saying Go Bucks, Raptors, 49ers, Reds and Blue
Join Date: Feb 2008
Location: Columbus, Ohio
Read this in the Columbus Dispatch today
NEW YORK - Wearing the same camouflage jacket from his recent days of homelessness, Ted Williams supplied the opening voiceover for the Today show yesterday and joked with the hosts about the madness of his past two days.
"They told me they're gonna give me LeBron's old house," Williams told a laughing Matt Lauer and Meredith Vieira, referencing one of his many offers: a job and a home from the NBA's Cleveland Cavaliers.
Williams then rushed off to record four audio spots for Kraft Macaroni & Cheese, the first of which will air Sunday on ESPN during the Kraft Fight Hunger Bowl in San Francisco.
Later yesterday afternoon, the one-time radio announcer donned a new adidas jacket, jeans and sneakers to handle emcee duties during a taping of Late Night With Jimmy Fallon, using the velvety voice the world discovered through a Dispatch video that went viral this week.
But Ted's excellent adventure couldn't compete with a thrill that the unlikely icon said easily eclipsed the myriad perks of surprise fame: a reunion with his mother, a Brooklyn resident, whom he hadn't seen in 20 years.
After tussles between competing morning shows delayed the much-anticipated meeting, The Dispatch helped bring the pair together at a penthouse conference room in a Midtown hotel.
"Hi, Mommy! Hi, Mommy!" said Williams, in tears, as he rushed toward her. "I told you I was coming this year.
"I don't look my best, but I'm home."
Julia Williams, who wore a fur coat and hat, was taken aback, quietly exclaiming: "My prodigal son has come home."
The no-nonsense matriarch had one complaint about her son's recent media appearances : Since the deluge began, Ted, 53, had been saying she is 92.
Julia Williams is 90.
Although she seemed pleased by his sudden acclaim, Mrs. Williams' greater focus was her son's supposed sobriety. Seeing her child out begging with a cardboard sign had hurt deeply, she said.
During conversations in years past, Ted Williams would hang up the phone whenever his mother would broach his plight, encouraging him to embrace religion.
"I was trying to tell you to find God in your life," she said softly. "How do you think I felt?"
"I'm through with it all," he assured. "Mother, I love you so much."
A Today producer who spoke on the condition of anonymity said that Williams and his mother had been booked for NBC interviews yesterday, but that CBS intercepted the mother.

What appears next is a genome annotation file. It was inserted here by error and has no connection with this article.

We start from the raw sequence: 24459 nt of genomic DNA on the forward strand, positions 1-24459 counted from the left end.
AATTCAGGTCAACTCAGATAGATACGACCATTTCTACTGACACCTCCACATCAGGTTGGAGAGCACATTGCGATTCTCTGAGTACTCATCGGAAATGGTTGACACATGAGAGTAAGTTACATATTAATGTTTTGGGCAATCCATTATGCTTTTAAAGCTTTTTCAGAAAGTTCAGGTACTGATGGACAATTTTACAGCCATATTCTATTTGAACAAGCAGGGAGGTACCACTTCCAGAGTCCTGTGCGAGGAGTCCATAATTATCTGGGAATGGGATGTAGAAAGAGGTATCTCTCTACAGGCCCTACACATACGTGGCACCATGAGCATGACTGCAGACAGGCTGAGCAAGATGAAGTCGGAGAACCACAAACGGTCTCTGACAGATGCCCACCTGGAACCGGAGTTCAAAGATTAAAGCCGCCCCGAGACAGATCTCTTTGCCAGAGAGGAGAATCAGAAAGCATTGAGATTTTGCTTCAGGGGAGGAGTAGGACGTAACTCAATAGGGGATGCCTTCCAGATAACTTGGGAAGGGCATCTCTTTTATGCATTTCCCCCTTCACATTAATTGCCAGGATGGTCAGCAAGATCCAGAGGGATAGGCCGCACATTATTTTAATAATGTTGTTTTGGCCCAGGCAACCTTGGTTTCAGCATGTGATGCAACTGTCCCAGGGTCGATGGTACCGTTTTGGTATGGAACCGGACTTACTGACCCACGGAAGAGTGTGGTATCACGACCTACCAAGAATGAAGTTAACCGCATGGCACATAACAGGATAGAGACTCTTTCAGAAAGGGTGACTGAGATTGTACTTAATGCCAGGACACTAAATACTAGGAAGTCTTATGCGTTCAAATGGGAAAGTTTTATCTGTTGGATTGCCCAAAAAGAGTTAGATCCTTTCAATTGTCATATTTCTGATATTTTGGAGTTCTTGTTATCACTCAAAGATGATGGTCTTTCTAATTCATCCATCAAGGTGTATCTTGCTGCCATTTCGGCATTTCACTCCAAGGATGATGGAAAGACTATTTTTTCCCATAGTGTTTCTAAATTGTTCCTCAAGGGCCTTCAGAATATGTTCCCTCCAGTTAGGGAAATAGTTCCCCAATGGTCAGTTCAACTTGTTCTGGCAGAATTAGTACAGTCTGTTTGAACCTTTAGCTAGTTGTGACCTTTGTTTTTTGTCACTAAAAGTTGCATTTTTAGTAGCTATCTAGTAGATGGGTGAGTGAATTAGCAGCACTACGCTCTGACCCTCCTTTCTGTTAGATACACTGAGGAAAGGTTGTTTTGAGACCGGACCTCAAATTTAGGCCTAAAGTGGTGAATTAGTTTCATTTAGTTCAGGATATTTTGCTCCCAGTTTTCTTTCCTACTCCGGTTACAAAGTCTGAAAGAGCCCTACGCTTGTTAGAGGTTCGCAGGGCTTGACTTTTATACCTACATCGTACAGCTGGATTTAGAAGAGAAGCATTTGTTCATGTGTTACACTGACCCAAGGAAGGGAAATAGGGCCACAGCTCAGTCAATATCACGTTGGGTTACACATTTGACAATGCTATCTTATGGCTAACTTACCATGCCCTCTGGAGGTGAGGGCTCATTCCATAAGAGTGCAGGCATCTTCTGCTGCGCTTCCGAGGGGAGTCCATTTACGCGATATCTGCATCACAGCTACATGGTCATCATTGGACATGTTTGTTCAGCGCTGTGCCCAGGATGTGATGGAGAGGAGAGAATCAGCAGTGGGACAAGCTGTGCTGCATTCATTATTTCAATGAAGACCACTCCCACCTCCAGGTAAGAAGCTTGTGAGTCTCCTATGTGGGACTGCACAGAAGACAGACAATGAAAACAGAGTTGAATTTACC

"They held her up so we couldn't do the reunion," the producer said, adding that CBS wouldn't allow contact between mother and son until after their respective morning shows concluded.
A CBS spokeswoman, however, called that account "a complete fabrication."
"When NBC learned of our intentions to bring Julia to the airport (Wednesday night) to meet her son, they told us that they would not let them reunite even if it meant keeping Ted and Julia apart for days and that the reunion had to happen live on their show - and that's exactly what they did. They snuck him off the plane into a van and away from the airport in order to avoid his mother."
The two eventually met around noon yesterday in a conference room on the 39th floor of the Palace Hotel. The room was obtained by Dispatch videographer Doral Chenoweth III, who shot the first video of Ted Williams.
Many Dispatch readers have expressed concern about how a man who hasn't had permanent shelter in more than a decade might handle the limelight.
He hesitated to deplane Wednesday night at LaGuardia Airport, where a paparazzi swarm loomed. He eventually was escorted off the tarmac secretly.
One thing that is worrisome is the point at which Williams' fame eventually wears off and he tries to develop a new, normal life, said Don Laufersweiler, co-owner of Affirmations, a psychotherapy center in the Brewery District.
"The stressors are going to be about money," he said, "but also just about how to exist in society in a more reasonable way than he was before," he said.
Williams has a history of substance abuse and a criminal past, having served three months in prison in 1990 for theft and nearly two months in 2004 for theft, forgery and obstructing official business. He also was cited for a dozen misdemeanors, including drug abuse, criminal trespassing and solicitation.
Paul H. Coleman, president and chief executive officer of Maryhaven, said he would give Williams the same advice he'd give any patient at the addiction-treatment center: Be active in a 12-step recovery program, and communicate with a sponsor who can remind you not to get too caught up in your emotions.
Williams briefly spoke with an NBC therapist about the sudden onslaught. When he asked for a "nerve pill," she instead suggested that he take deep breaths; meditate; and, most important, remember that not every job offer demands compliance.
Between his two Today interviews - first with Lauer and Vieira and later with Ann Curry and Al Roker - Williams took calls and fielded questions in a room stocked with snacks and endless cups of hot tea.
When asked, he told Access Hollywood that he'd like actor Terrence Howard to portray him. Emphasizing "no disrespect," he said people had compared his stately voice and slender face to President Barack Obama's.
Williams said he'd be happy to work as a program director for a radio station, draw a modest income and have an apartment with a kitchen.
Williams also offered potential perspective while waiting for the next of many close-ups:
"If it gets to that point where I can't do this anymore, let me move on," he said. "To hell with the rest."
Ted Williams finally is reunited with his mother, Julia Williams, 90, in New York. "My prodigal son has come home," Julia Williams declared.